4 Nutrition Secrets for Your First Century Ride

"Train the way you expect to perform," Matson said. "You're not stopping and doing an hour-and-a-half coffee stop halfway through your (century ride)."

Get Food in Your Bottle

While Matson is not opposed to eating solid food on the bike, he has found that the easiest way to get the nutrients you need is by putting your food in your water bottle, in the form of powder.

"You don't have to open a package, you don't have to unzip anything," Matson said. "You just reach down to your frame, grab the bottle and drink. If you mixed some sort of food with it (a powder), you're going to get what you need."

More: 8 Tips to Lose Weight From Cycling

Matson recommends energy drinks that include carbohydrates, a little sodium and other electrolytes.

If you prefer solid foods, Matson suggest energy bars that you break up in advance and put in your jersey pockets, or energy bites or cubes. If you need "real" food, try portions of bananas, oranges, grapes, bagels, bread or muffins, all of which have a high glycemic index. Of course, you should know well ahead of time what your body responds well to, based on your preparation. Use your training rides to try different foods and test what works.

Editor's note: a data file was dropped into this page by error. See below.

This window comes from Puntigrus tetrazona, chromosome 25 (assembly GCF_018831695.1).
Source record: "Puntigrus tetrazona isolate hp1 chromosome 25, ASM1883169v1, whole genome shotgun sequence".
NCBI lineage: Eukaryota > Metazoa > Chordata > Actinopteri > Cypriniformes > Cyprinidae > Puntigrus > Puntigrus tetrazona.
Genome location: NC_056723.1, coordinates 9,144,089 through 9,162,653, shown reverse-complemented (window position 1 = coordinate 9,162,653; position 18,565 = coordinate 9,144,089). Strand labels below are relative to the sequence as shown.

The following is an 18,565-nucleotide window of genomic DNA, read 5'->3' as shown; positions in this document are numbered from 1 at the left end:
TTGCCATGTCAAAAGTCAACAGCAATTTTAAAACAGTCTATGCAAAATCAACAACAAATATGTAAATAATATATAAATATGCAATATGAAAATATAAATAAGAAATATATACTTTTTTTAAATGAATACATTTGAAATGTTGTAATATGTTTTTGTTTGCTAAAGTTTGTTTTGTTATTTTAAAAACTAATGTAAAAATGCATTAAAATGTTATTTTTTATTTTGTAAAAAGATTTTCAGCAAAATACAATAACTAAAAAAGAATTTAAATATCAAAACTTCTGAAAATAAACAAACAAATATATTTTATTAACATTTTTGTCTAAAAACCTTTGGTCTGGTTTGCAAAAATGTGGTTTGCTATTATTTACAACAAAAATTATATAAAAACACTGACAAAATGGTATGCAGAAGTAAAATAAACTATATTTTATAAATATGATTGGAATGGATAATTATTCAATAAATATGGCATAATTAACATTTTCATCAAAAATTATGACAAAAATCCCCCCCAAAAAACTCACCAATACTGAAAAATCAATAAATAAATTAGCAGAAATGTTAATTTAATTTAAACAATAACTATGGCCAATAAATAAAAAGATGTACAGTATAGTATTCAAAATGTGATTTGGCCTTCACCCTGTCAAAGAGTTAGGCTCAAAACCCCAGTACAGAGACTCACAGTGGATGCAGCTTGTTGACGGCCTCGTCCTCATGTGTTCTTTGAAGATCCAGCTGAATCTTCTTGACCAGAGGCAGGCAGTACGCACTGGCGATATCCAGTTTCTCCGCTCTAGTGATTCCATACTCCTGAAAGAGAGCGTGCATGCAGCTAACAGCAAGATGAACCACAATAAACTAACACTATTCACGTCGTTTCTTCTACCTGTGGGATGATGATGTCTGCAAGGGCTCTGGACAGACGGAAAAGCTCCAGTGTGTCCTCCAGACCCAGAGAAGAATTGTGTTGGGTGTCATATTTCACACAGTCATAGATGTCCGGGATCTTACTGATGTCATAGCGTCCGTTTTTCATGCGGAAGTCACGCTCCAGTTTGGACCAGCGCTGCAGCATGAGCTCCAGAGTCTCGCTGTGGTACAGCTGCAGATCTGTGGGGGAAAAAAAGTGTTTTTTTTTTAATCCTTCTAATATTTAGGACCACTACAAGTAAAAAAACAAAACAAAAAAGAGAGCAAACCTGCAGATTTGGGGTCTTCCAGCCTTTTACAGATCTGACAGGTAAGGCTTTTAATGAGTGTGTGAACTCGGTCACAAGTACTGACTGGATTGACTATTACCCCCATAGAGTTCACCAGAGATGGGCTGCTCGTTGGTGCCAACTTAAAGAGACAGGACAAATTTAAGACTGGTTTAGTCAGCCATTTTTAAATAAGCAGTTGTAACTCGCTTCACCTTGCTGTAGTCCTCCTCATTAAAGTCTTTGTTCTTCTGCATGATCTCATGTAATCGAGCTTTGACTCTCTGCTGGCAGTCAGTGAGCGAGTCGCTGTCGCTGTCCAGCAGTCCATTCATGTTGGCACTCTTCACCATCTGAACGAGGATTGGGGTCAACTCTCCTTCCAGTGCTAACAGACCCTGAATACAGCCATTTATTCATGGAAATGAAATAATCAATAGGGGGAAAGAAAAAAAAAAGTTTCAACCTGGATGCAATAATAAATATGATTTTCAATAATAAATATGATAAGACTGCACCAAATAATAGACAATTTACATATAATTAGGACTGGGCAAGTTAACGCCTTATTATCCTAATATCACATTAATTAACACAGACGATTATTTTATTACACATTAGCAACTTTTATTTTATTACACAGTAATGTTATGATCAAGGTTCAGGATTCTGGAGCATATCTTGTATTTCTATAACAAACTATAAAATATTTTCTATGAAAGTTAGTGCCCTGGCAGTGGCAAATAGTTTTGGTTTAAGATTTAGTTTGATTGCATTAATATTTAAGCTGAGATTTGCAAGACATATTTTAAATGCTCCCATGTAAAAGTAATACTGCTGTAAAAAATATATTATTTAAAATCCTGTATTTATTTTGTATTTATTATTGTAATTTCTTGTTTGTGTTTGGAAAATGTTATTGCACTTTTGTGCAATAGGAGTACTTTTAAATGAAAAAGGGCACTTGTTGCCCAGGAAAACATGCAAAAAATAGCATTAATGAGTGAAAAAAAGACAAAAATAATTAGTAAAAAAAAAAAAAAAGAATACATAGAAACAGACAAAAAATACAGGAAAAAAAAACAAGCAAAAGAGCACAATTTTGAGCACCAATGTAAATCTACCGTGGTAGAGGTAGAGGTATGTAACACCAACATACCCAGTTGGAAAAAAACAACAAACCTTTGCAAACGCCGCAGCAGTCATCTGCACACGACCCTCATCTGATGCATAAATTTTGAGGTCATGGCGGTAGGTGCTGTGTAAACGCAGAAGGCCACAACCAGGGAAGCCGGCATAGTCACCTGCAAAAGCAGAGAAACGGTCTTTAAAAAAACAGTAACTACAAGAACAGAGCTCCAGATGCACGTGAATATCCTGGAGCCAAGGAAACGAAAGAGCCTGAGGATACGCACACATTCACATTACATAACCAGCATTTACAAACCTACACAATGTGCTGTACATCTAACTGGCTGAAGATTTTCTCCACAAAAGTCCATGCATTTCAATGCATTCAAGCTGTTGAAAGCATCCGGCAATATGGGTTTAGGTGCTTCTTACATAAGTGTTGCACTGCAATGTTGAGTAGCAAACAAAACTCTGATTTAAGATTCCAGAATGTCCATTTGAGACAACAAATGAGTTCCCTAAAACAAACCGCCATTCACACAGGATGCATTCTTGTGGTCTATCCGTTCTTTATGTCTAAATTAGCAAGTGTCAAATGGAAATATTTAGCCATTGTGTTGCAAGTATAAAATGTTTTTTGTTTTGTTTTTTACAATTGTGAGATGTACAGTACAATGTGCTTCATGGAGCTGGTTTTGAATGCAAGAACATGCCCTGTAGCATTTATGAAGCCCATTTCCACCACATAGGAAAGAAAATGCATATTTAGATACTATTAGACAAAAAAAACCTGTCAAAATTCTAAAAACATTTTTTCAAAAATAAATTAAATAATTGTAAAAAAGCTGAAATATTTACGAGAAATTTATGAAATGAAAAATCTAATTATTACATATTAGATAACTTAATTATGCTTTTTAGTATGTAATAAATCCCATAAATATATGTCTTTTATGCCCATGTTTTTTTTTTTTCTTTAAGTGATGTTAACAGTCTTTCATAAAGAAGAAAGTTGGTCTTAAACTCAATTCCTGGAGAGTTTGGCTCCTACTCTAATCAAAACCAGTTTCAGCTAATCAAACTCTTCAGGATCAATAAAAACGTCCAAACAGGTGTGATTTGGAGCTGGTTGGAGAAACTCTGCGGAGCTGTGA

Take Control of Your Fuel

With supported century rides taking upward of six or seven hours for some, you will likely be at the mercy of aid stations. But what if your stomach won't agree with what the aid stations offer?

More: 9 Post-Ride Recovery Rituals

"If you mix three bottles, put two on your frame and a third in your rear pocket, that's about as many as you can carry and pre-mix in the parking lot or at home," said Matson, who prefers to carry just two and leave his pockets for other items. "If you're doing a century, you're going to be out there for five hours or more."

Matson recommends drinking about one large bottle per hour, so you'll probably run out of your own drink halfway through the ride. So Matson suggests that if you have a certain sports drink you are used to consuming on long rides, measure out that drink powder ahead of time, put it in a baggie and stuff it in your jersey pocket.

"When you get to the support station," Matson said, "you mix your own powder with water."

More: 6 Tips for Tackling Your First Century

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